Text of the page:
Crossing the finish line ahead of the pack a red weenie dog makes its owner proud at the Soldotna Creek Park Weenie Dog races.
Weenie racing fans have found a destination in Soldotna. It all started with the first Weenies on Parade some 12 years ago for the Soldotna Progress Days parade. “Today we have visitors that plan their vacations from the lower 48 and states like Oregon and Washington specifically so they can come with their weenie dogs and walk them in our parade, so now with the weenie races happening at Soldotna Creek Park I think this will be another chapter written in the weenie phenomenon for Soldotna,” said Michelle Glaves, executive director of the Soldotna Chamber of Commerce.
Weenie dogs approach the starting gate at Soldotna Creek Park which may become the Churchill Downs of Weenie Racing.
The first weenie race actually happened in 2002 and was the idea of Diane Fielden of Soldotna, “I don’t remember why we thought of having the first race, someone mentioned it and it sounded like fun, so we went for it and it was great fun and now we’re going to establish it as an annual event,” said Fielden. According to Fielden there is nothing thoroughbred about weenie dog racing criteria, “The only rule is that your dog has to be part weenie dog, but can be mixed with whatever, and actually we’ve had some pretty long legged weenies running here today.”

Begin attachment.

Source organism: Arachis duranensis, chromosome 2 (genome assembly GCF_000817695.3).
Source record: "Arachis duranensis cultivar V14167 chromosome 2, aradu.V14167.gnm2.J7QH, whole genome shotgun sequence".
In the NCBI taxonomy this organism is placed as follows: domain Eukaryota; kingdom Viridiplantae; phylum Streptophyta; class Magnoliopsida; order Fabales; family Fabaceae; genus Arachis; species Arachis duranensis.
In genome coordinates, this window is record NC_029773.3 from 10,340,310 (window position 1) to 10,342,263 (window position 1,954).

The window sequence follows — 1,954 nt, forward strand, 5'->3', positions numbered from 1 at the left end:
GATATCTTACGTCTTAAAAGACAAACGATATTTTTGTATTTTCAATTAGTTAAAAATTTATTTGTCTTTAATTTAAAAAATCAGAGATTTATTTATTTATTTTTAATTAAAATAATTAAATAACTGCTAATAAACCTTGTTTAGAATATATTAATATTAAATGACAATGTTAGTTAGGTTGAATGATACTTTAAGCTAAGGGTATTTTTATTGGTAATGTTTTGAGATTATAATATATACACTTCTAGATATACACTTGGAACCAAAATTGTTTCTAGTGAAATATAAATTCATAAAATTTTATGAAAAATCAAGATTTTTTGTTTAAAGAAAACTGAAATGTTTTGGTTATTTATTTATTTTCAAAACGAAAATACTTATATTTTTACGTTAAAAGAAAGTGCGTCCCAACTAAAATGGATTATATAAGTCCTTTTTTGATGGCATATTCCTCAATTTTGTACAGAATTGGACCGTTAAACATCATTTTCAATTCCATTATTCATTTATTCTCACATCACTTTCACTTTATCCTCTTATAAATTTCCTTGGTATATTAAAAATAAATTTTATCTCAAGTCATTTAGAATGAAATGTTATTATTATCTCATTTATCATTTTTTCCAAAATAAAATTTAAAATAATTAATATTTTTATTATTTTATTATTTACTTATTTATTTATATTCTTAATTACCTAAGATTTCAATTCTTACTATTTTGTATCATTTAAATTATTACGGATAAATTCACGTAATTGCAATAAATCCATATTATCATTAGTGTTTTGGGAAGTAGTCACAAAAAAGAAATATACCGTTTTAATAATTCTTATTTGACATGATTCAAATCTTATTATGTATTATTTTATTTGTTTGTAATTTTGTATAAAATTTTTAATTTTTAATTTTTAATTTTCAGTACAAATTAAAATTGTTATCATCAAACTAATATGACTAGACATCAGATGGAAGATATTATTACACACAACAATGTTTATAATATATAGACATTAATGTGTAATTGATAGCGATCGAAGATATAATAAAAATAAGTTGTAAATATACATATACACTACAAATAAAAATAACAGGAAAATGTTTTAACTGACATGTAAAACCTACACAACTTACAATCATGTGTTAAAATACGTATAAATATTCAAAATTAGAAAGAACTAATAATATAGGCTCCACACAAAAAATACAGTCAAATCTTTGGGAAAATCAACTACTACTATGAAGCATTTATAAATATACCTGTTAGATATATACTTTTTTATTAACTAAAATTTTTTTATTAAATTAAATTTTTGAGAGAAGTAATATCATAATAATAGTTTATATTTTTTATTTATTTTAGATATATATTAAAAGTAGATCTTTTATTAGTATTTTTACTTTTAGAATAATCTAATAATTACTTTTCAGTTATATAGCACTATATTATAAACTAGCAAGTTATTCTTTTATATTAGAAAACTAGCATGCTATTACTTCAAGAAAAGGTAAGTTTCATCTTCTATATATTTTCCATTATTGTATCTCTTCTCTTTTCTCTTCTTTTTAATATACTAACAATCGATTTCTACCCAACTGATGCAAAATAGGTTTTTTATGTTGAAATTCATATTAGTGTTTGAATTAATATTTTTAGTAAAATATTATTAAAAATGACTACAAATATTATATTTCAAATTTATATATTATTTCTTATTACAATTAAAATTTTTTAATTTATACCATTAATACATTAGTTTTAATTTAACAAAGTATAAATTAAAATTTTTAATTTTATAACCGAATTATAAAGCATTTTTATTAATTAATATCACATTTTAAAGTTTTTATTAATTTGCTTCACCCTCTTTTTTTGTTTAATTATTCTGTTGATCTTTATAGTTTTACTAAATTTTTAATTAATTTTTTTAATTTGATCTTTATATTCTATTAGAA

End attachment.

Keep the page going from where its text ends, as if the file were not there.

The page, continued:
A black and tan weenie dog moves to the winners circle during the Weenie Dog races at Soldotna Creek park,
Judging by the excitement of the fans that crowed around the official weenie racing track at Soldotna Creek Park, which according to race announcer Dave Flanders may someday be the Churchill Downs of weenie racing, the event may turn into a main summer attraction and a Progress Days tradition. “It all came down to the final heat where a black and tan wiener dog by the name of Stretch owned by Stephanie Bachelder out ran a long haired wiener named Holly, owned by Terry Kuntz who placed second and then in the show position was another long haired wiener dog owned by Terry Kuntz called Manda,” reported Flanders. The total running distance on the fast turf at Soldotna Creek Park was 55 feet, “They loved the run and the wieners knew there was a treat and their owner waiting for them at the finish line which usually was a piece of hot dog, not to be confused with a wiener dog,” added Flanders.
This year’s event was sponsored by the Community Health Center and there were no entry fees, gambling or cash prizes. Next year Flanders says they are looking to expand the event and anyone interested in becoming a sponsor can contact him directly by calling 262-9299 or go on line at www.weeniesonparade.com for more information.
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